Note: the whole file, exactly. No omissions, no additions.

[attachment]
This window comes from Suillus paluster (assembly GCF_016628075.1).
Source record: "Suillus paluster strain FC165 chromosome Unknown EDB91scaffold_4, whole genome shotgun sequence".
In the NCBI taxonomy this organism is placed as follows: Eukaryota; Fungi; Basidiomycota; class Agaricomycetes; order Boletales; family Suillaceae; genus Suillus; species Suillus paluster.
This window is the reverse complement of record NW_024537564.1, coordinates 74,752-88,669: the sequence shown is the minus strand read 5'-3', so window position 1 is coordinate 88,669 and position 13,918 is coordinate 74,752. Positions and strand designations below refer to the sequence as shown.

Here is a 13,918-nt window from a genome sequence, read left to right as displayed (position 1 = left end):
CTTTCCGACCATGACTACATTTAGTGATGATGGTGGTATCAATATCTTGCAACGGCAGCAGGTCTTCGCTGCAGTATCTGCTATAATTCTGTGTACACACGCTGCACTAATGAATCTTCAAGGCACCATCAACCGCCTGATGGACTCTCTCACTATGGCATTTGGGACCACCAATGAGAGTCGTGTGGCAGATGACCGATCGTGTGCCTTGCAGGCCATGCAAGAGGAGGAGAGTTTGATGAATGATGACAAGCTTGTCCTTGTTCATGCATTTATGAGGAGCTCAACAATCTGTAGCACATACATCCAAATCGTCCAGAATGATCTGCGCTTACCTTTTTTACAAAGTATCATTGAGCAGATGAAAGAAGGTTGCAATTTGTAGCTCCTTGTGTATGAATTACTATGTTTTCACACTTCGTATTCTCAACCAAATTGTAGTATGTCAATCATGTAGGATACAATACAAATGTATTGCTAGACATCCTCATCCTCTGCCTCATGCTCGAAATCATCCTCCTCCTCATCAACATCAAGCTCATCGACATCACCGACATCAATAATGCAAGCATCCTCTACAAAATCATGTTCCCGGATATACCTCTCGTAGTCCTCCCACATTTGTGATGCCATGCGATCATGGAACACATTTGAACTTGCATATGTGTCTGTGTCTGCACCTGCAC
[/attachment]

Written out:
This window comes from Suillus paluster (assembly GCF_016628075.1).
Source record: "Suillus paluster strain FC165 chromosome Unknown EDB91scaffold_4, whole genome shotgun sequence".
In the NCBI taxonomy this organism is placed as follows: Eukaryota; Fungi; Basidiomycota; class Agaricomycetes; order Boletales; family Suillaceae; genus Suillus; species Suillus paluster.
This window is the reverse complement of record NW_024537564.1, coordinates 74,752-88,669: the sequence shown is the minus strand read 5'-3', so window position 1 is coordinate 88,669 and position 13,918 is coordinate 74,752. Positions and strand designations below refer to the sequence as shown.

Here is a 13,918-nt window from a genome sequence, read left to right as displayed (position 1 = left end):
CTTTCCGACCATGACTACATTTAGTGATGATGGTGGTATCAATATCTTGCAACGGCAGCAGGTCTTCGCTGCAGTATCTGCTATAATTCTGTGTACACACGCTGCACTAATGAATCTTCAAGGCACCATCAACCGCCTGATGGACTCTCTCACTATGGCATTTGGGACCACCAATGAGAGTCGTGTGGCAGATGACCGATCGTGTGCCTTGCAGGCCATGCAAGAGGAGGAGAGTTTGATGAATGATGACAAGCTTGTCCTTGTTCATGCATTTATGAGGAGCTCAACAATCTGTAGCACATACATCCAAATCGTCCAGAATGATCTGCGCTTACCTTTTTTACAAAGTATCATTGAGCAGATGAAAGAAGGTTGCAATTTGTAGCTCCTTGTGTATGAATTACTATGTTTTCACACTTCGTATTCTCAACCAAATTGTAGTATGTCAATCATGTAGGATACAATACAAATGTATTGCTAGACATCCTCATCCTCTGCCTCATGCTCGAAATCATCCTCCTCCTCATCAACATCAAGCTCATCGACATCACCGACATCAATAATGCAAGCATCCTCTACAAAATCATGTTCCCGGATATACCTCTCGTAGTCCTCCCACATTTGTGATGCCATGCGATCATGGAACACATTTGAACTTGCATATGTGTCTGTGTCTGCACCTGCAC